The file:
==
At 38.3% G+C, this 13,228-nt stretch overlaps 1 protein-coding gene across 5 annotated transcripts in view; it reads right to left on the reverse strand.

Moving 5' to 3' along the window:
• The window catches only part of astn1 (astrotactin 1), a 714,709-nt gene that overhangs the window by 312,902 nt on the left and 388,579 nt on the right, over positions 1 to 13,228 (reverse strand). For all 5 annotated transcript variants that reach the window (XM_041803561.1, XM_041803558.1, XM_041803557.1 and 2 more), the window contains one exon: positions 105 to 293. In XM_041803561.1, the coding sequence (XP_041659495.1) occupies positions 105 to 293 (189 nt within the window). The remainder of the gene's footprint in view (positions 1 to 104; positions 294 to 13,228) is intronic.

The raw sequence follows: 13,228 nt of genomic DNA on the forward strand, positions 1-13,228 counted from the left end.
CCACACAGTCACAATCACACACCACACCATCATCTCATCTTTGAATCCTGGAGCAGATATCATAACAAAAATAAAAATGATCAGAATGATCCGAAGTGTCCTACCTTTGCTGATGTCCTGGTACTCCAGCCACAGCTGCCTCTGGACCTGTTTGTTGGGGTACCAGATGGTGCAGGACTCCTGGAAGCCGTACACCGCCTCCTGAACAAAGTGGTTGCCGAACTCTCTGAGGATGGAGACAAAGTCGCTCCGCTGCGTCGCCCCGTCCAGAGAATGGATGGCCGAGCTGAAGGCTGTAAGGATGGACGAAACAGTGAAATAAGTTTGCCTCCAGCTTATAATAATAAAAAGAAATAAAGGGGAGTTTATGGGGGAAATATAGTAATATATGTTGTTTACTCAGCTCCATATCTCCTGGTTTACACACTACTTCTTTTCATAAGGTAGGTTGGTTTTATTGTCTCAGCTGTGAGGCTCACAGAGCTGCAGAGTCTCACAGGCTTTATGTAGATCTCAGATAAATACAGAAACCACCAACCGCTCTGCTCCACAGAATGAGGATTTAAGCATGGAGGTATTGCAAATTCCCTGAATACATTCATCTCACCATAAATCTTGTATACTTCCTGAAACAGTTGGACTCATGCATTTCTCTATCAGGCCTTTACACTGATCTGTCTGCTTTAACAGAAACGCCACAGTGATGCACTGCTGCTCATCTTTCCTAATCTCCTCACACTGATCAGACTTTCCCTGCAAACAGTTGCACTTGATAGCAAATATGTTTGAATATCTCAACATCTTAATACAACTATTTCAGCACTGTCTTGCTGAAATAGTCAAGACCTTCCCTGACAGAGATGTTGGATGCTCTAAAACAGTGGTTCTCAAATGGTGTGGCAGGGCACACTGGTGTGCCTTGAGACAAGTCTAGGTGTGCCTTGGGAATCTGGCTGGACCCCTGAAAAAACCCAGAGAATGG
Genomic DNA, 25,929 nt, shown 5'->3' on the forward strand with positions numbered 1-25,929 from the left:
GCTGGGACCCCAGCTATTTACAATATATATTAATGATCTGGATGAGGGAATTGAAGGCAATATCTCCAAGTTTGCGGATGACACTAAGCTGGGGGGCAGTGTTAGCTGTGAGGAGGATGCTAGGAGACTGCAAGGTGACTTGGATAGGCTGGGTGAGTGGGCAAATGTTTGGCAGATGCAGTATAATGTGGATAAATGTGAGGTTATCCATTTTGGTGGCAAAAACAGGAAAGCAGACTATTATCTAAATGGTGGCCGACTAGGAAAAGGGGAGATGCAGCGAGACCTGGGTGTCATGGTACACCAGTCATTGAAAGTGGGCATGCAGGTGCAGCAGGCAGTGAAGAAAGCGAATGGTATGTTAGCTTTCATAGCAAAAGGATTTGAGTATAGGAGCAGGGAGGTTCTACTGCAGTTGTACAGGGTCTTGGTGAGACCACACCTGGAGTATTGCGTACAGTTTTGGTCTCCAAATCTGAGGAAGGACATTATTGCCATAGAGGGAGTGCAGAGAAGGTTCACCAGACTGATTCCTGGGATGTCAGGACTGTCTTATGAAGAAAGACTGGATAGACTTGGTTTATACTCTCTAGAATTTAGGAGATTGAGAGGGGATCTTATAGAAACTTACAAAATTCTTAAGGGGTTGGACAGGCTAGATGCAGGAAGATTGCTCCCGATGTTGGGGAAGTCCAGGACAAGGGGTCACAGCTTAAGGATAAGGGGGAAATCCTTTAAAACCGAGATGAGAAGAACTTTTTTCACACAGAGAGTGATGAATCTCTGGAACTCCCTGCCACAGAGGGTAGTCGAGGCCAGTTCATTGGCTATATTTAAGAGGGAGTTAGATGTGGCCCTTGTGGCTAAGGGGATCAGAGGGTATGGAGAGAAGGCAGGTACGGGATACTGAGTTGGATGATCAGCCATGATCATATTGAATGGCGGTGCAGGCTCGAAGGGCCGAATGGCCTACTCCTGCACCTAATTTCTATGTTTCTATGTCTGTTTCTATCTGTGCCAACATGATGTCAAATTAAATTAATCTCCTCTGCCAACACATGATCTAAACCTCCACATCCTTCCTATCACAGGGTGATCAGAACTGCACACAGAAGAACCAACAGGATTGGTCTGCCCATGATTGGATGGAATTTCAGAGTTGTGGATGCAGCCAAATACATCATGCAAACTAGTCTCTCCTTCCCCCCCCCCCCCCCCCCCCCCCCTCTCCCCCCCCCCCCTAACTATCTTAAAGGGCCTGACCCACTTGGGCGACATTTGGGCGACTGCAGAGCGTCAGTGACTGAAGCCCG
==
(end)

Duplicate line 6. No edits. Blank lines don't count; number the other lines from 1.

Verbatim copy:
Genomic DNA, 25,929 nt, shown 5'->3' on the forward strand with positions numbered 1-25,929 from the left: